This merry-go-round is affecting the nature of the dialogue between education researchers and some teachers – most commonly on social media, where demands are now being made for “a link to the research evidence” to justify an academic’s own views. However, these demands reflect poor understanding of how the research process works and what evidence is.
The reality – even in the much-lauded hard sciences – is that there are very few definitive research papers to which one can provide “a link”. The research evidence, when referred to by academics, is an accumulated body of knowledge. And, because there is generally evidence both for and against just about everything, the question becomes: where does the weight of the evidence lie?
Linking to one definitive piece of evidence is therefore almost impossible, and academics know it. We’ve been trained over many years to search and sift and sort to piece together a defensible assemblage of knowledge.
Academic research papers are an embodiment of this assemblage; we develop them by drawing in findings from previous studies, each finding representing a facet of a facet of a multi-faceted problem.
The seepage into schools of bad ideas – for which there has been no such assemblage – is now being used as an excuse to distrust education research.
Teachers are now being encouraged to “challenge” education researchers for “evidence” to support their views. That’s OK – if the request is accompanied by an understanding of the research process and how knowledge is accumulated.
But we are now living in a world where – as Gove put it last summer – people “have had enough of experts”. This attitude is leading to a dangerous ambivalence; an equalisation between different types of knowledge, and the final result may be that no form of knowledge is superior to another.
This is already happening, with expert knowledge being dismissed as just another point of view in a world where all points of view are equal. But they’re not.
Academics spend their lives reading research. They are walking repositories and have built up a depth of knowledge in their area of expertise. Their views are informed by a process of reading, assessing and weighing the research, which is then distilled and internalised and challenged and revised over time.
That’s why it is a con to “challenge” academics by asking them to link to a definitive piece of evidence to justify their position on an issue. Academics are reluctant to do this because they know that there is no silver bullet; each piece of the puzzle tells only part of the story and to provide only one piece is to open oneself to criticism for the inevitable partial explanation.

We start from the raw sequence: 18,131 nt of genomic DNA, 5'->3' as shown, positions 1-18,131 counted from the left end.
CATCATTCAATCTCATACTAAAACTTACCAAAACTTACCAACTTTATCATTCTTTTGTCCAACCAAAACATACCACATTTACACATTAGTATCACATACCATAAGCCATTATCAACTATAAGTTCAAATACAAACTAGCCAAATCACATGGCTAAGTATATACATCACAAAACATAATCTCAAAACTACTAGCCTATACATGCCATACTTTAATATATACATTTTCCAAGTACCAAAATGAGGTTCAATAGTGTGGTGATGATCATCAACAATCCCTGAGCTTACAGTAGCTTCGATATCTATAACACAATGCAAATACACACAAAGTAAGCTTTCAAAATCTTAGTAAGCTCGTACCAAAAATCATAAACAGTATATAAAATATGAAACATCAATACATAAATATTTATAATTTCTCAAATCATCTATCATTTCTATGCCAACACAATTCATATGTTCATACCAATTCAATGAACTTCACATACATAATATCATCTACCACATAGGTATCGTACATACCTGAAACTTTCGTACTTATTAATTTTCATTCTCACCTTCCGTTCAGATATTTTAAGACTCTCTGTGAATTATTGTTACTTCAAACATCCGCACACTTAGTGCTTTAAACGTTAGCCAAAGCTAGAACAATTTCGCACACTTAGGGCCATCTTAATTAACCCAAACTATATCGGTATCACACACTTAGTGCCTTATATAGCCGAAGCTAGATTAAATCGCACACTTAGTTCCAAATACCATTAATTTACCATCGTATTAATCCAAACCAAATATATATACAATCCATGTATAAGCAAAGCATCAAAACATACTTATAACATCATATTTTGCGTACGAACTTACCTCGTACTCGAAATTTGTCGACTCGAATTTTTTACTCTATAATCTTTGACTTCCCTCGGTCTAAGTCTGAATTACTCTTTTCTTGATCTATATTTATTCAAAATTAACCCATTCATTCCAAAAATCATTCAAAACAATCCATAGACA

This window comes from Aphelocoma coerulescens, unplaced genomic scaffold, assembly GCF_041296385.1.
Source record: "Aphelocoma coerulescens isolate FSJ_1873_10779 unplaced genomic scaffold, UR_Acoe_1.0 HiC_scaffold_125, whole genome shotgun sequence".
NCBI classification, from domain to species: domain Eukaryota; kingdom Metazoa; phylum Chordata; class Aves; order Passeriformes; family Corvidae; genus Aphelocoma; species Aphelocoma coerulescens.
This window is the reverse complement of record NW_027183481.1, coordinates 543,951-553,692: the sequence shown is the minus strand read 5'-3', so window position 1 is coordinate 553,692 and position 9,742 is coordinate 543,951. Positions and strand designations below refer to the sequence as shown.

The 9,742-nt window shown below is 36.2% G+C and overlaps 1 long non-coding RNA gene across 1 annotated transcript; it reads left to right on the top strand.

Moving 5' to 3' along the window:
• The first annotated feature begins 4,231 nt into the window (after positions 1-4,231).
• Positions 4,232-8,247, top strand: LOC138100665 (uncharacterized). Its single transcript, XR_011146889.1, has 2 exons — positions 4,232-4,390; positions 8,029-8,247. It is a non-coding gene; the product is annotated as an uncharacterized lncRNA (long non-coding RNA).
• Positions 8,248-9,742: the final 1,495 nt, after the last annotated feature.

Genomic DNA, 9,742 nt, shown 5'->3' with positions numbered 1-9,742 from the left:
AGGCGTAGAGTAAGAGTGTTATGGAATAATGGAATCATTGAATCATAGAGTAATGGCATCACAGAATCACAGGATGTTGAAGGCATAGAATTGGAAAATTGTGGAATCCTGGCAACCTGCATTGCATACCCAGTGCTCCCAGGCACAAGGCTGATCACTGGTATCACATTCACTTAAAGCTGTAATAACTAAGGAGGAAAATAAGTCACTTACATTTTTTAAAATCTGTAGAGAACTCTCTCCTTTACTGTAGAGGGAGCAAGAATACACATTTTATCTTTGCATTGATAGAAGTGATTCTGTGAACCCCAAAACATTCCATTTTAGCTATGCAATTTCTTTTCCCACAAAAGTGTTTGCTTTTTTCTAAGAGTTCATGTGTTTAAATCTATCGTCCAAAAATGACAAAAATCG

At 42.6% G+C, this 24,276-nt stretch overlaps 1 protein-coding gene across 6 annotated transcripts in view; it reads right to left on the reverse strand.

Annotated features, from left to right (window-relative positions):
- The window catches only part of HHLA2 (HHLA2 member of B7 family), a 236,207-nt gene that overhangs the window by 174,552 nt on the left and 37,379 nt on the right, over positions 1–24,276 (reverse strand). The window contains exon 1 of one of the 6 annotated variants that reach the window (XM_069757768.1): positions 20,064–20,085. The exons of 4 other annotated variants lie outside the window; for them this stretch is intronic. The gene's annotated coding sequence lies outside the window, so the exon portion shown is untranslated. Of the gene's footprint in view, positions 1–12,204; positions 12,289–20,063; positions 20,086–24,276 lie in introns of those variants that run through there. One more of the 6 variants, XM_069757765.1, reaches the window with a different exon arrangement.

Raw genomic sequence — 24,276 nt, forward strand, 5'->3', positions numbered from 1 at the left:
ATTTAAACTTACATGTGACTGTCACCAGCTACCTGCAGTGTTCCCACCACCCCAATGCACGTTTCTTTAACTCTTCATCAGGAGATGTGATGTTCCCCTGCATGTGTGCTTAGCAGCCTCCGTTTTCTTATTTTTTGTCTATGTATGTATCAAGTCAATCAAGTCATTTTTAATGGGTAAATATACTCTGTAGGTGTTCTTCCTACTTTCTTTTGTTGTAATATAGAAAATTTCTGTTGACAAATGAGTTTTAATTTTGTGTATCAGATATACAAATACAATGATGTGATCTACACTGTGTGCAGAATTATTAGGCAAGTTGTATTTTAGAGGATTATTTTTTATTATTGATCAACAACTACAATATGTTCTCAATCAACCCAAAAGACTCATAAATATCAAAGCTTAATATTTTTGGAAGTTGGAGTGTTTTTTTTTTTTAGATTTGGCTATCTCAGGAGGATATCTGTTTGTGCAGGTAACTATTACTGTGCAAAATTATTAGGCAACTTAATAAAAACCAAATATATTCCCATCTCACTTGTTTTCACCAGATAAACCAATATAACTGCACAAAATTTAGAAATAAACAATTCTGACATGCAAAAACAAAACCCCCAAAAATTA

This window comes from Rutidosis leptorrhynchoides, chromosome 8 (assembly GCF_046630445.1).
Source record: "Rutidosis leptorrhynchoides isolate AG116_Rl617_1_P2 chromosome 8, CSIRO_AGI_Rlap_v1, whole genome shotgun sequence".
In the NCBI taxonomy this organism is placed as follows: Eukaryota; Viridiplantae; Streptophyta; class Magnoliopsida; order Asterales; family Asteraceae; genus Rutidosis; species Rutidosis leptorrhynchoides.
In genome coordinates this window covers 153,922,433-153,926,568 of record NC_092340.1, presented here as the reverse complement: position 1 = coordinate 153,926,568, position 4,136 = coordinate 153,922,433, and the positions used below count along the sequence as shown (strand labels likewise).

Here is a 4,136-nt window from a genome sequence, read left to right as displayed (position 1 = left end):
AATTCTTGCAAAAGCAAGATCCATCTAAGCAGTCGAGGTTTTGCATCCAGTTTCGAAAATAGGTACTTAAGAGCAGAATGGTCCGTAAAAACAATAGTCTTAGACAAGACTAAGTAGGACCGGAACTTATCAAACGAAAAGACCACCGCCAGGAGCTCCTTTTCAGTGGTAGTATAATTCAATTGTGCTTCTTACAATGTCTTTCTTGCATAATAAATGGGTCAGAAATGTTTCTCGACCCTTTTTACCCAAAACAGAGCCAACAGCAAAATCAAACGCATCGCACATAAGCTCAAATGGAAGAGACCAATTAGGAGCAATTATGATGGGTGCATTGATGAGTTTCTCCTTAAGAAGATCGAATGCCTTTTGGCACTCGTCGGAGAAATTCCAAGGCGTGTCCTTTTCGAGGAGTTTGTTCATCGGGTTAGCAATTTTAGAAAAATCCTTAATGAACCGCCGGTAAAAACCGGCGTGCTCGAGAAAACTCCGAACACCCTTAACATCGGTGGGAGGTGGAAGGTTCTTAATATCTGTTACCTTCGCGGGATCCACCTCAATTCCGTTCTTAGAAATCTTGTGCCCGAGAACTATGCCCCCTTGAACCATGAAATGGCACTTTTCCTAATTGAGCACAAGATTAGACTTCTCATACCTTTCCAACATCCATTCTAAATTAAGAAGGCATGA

This is a no-win situation because their reluctance is then taken as proof of equivocation; the ultimate “gotcha” moment. For an instructive example of this dance in action, look no further than an exchange on climate science between Professor Brian Cox and Malcolm Roberts, a former mining engineer recently elected to the Australian senate (see bit.ly/CoxRoberts).
Culture of disrespect
Such exchanges are only experienced by academics who eschew the safety of the ivory tower to engage in public debate. It is a sad irony that those who are attempting to translate and communicate their research in accessible language and formats are effectively being punished for doing so.
Through social media, teachers can engage directly with world-leading researchers, and vice versa. I can talk with a headteacher of a special school in England and exchange ideas and learn about the differences between our systems of education. But if we allow a culture of distrust and disrespect to build, this will not possible and we will all be the poorer for it.
A stronger research grounding in initial teacher education would be a good way to build better understanding between classroom teachers and education researchers, as well as to increase teachers’ research literacy so that they can discern good and bad research.
However, when governments – and many in the teaching profession – are arguing for more focus on professional experience and less focus on “theory”, that seems an unlikely outcome. Until we address that, we have social media professional learning networks. Let’s do what we can to look after them.
Linda Graham is an associate professor in the faculty of education at Queensland University of Technology (QUT), Australia. Her research focuses on factors contributing to the development of disruptive student behaviour and the improvement of responses to students who are difficult to teach. She leads QUT’s Student Engagement, Learning and Behaviour Research Group, and is the editor of the Australian Educational Researcher, the official journal of the Australian Association for Research in Education (AARE). She tweets @drlindagraham